THE UPCOMING GOP CIVIL WAR…..After every election, the losing party conducts a civil war. Sometimes it’s a big war, sometimes it’s a small one, but the subject is usually the same: Did we lose because we failed to appeal to enough moderates? Or did we lose because we failed to uphold our heritage and give the voters a real choice? The arguments are so similar on both sides that even the terminology is often the same. Liberals refer to their party’s centrists as DINOs (Democrats In Name Only) and Republicans refer to theirs as RINOs. Republican conservative stalwarts say, “If the choice is between a Democrat and a Democrat-lite, the public will choose the real thing every time.” Switch the party affiliation and you get the same thing from liberal Democrats.
So what happens this time around? It’s a little hard to keep this in mind at this point, but John McCain was widely considered the most electable Republican this year because of his mavericky politics and appeal to independents. He had moderate cred on immigration, campaign finance reform, and judicial nominees, and though he had a conservative voting record he had never been a committed culture warrior. If you thought that moving toward the center was the right strategy for the Republican Party after eight years of George Bush, McCain was your man.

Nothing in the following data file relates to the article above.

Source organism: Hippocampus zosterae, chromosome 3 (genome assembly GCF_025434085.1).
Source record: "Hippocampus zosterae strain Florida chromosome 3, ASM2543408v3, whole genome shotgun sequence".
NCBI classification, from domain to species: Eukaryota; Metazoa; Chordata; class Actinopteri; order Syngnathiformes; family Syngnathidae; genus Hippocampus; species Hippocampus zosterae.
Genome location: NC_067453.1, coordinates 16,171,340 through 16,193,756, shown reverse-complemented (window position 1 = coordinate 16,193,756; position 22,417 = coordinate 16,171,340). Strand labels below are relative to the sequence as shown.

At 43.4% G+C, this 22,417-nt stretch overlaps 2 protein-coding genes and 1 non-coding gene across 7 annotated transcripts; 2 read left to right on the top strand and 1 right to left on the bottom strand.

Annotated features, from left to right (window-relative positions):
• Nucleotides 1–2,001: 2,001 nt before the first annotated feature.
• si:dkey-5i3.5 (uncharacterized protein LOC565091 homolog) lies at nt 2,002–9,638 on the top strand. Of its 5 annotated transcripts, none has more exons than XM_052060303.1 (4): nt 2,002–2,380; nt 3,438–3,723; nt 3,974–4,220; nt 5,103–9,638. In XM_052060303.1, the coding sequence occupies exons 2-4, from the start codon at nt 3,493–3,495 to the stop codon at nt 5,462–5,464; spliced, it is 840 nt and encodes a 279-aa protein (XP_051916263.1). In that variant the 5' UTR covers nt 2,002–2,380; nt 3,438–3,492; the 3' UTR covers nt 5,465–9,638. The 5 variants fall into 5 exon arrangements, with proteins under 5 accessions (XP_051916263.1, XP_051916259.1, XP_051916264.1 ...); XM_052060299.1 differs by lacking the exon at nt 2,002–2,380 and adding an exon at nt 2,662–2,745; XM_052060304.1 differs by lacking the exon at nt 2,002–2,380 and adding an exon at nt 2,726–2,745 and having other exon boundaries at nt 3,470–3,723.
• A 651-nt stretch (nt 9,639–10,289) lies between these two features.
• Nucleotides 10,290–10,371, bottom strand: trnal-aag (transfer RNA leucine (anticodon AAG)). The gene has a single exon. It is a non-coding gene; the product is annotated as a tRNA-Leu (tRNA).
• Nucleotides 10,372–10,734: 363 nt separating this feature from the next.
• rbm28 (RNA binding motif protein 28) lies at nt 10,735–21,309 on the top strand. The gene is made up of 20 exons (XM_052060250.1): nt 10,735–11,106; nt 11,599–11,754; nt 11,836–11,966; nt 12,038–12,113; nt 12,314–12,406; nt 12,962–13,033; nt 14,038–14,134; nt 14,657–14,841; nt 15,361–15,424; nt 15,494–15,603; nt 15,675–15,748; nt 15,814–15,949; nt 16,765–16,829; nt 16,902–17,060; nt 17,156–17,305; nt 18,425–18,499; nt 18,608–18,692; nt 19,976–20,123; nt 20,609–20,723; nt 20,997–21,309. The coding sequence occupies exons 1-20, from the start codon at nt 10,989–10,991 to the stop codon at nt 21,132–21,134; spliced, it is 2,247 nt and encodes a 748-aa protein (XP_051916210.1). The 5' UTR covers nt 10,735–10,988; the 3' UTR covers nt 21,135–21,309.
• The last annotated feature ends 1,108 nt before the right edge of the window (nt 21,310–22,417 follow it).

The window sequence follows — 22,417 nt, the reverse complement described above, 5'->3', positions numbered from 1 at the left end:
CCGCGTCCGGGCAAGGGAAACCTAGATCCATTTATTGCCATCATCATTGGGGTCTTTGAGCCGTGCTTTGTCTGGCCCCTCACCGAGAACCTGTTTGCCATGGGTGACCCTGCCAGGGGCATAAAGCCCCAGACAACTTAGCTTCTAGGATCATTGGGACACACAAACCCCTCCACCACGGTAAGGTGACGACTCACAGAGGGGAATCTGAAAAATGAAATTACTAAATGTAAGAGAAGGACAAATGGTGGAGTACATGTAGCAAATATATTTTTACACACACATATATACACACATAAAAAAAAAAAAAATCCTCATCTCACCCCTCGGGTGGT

So if he loses, what happens? Conservatives will have the upper hand, no? We tried a moderate, they’ll say, and he crashed and burned. After all, if the choice is between a Democrat and a Democrat-lite etc. etc.
And that in turn suggests that instead of undergoing a long, slow moderation of their positions after this year’s election, they’ll go in the other direction. Their argument will be simple and compelling: the McCain strategy didn’t work. The country is hungering for real conservatism, and that’s the only way we can win. Hell, the only thing that even gave McCain a chance this year was his selection of Sarah Palin, the only real conservative on the ticket.
So this suggests an eye-popping state of affairs: after eight years of George Bush, Dick Cheney, and Karl Rove making them into the most unpopular party in recent history, the GOP will decide that the best response to this is to become even more conservative. I can hardly wait to see how this plays out.